Indiana, CDC push for more infant vaccinations

AVON, Ind. - State and national health officials are pushing for parents to vaccinate their infants on time in the face of measles outbreaks.

   Assistant U.S. Surgeon General Anne Schuchat and State Health Commissioner William VanNess announced on Wednesday at Avon's Indiana University Health West a national initiative to increase immunizations, including sending every newborn in Indiana a congratulatory card with a sheet to track vaccinations.

   Both say vaccinating infants on schedule can protect them from deadly diseases. They say children whose parents wait until they're about to enter school could be vulnerable.

Dad Craig Monnett said he made sure his kids got their vaccinations on time.

"There are a lot of vaccinations. This is my first child and his first shots were hard on Daddy. But I know it's an important part of growing up healthy," Monnett said.

Although 99 percent of children are vaccinated by the start of school, only 61 percent get their immunizations on-schedule here in Indiana. That leaves Hoosier babies at risk for potentially deadly, preventable diseases like measles, mumps, chicken pox and whooping cough at a critically young age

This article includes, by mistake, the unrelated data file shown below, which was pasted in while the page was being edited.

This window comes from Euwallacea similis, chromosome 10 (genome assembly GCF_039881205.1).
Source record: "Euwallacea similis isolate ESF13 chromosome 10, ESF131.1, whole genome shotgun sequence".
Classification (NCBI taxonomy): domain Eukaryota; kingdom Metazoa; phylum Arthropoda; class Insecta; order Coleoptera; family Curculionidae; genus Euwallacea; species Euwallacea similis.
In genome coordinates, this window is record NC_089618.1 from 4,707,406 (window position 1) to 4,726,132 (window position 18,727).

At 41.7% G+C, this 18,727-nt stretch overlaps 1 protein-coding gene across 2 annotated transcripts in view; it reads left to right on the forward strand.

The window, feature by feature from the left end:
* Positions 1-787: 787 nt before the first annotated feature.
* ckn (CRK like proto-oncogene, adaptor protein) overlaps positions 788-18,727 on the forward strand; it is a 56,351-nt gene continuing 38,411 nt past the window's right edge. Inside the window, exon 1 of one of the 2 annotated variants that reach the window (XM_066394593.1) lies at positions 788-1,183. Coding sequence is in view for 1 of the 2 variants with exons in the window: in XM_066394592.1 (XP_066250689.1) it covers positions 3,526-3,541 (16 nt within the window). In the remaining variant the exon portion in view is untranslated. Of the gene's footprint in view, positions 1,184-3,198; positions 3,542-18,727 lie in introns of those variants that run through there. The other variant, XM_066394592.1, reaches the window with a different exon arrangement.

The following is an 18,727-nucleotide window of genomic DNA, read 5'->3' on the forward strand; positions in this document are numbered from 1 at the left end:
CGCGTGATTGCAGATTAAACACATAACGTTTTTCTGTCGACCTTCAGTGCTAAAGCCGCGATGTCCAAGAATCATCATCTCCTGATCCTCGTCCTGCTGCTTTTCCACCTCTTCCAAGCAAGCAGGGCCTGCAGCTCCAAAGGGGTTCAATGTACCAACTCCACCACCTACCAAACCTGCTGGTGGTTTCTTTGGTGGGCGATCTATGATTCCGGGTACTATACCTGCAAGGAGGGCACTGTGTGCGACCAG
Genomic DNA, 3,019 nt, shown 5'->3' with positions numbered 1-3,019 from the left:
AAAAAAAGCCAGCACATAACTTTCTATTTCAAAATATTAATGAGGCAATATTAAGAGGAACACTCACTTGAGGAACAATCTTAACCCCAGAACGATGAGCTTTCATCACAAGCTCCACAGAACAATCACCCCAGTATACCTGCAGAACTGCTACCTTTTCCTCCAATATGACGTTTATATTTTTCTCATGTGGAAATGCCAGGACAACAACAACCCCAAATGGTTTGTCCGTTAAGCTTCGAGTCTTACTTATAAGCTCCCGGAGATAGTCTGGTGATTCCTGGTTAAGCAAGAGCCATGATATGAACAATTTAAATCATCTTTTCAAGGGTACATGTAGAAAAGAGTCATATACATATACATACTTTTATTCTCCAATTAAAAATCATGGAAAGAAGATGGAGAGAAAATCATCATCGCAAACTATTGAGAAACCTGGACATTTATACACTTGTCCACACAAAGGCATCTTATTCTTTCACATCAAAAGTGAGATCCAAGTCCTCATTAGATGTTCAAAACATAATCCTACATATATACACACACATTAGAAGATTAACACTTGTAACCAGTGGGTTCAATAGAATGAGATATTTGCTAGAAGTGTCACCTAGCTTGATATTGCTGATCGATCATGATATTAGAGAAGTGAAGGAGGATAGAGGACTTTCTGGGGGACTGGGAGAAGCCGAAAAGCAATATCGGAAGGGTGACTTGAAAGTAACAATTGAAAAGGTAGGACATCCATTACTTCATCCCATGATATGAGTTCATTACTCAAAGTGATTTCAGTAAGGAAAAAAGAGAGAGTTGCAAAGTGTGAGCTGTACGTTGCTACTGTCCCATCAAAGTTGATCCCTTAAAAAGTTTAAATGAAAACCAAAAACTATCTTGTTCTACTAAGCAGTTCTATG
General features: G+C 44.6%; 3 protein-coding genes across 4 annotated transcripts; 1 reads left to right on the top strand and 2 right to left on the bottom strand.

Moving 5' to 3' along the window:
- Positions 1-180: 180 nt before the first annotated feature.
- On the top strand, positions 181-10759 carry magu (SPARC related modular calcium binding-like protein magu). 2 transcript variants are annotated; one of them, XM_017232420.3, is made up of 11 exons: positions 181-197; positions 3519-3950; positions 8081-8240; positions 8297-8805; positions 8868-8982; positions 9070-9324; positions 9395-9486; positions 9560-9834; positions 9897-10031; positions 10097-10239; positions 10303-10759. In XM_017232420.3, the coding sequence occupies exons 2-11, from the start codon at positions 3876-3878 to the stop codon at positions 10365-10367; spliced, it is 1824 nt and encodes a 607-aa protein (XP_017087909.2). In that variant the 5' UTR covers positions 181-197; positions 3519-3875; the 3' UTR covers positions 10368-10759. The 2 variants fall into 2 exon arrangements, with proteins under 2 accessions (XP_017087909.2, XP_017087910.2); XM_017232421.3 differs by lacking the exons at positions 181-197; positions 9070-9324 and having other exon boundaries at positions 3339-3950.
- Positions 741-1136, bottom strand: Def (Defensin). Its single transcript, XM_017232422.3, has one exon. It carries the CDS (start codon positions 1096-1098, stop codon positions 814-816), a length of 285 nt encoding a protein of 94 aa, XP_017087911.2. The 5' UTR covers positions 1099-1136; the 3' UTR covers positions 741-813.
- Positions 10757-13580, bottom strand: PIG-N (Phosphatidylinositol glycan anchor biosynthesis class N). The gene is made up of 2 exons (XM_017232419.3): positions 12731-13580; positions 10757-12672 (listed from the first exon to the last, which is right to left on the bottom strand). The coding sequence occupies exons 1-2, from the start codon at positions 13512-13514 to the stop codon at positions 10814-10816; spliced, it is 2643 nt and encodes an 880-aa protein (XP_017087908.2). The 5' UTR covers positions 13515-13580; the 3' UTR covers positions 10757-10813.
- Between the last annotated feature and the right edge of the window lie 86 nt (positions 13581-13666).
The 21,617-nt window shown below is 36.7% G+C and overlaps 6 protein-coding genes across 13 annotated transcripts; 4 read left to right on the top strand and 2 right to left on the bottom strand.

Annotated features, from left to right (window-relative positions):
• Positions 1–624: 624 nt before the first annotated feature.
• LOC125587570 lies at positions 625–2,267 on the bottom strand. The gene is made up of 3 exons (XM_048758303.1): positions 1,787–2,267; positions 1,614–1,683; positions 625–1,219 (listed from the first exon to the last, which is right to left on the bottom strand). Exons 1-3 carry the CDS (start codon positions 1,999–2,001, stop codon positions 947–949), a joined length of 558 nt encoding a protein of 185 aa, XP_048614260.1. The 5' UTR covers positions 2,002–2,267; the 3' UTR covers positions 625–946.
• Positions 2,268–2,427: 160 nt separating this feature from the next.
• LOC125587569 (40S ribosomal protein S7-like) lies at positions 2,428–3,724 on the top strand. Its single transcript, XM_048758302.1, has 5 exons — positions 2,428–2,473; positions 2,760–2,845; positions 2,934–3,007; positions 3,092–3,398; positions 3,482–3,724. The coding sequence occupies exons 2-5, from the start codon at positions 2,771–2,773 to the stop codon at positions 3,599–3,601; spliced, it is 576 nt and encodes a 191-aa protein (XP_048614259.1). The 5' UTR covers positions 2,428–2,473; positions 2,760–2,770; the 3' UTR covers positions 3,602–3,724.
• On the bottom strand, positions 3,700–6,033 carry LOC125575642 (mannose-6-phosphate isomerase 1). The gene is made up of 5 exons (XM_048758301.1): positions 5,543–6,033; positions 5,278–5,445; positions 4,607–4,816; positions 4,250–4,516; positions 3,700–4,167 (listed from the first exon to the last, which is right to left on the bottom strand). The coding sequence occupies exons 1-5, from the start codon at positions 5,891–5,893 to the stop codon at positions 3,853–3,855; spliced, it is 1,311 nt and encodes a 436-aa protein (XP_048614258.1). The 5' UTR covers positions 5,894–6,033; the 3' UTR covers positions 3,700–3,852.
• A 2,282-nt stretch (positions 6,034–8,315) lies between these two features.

"We are seeing some outbreaks and this year we've actually broken records. We have more than 150 cases of measles this year, which is three times what we saw by this time last year. And most of it's coming in on airplanes and finding places where folks haven't been vaccinated," Schuchat said.

Mom Amy Monnett said she wants to protect her children as well as others.

"Liam was super excited to have the first immunization card. It's very important not only for Liam, but for Liam to protect others too," she said.

Although some parents may still be concerned about rumored links between autism and vaccines, many studies show absolutely no link between the two.

The U.S. Surgeon General chose Indiana to kick-off the 20th National Infant Immunization Week Campaign because the state is leading the way in tech-health through the MyVax Indiana Program that allows parents to keep track of their children's immunization records online.

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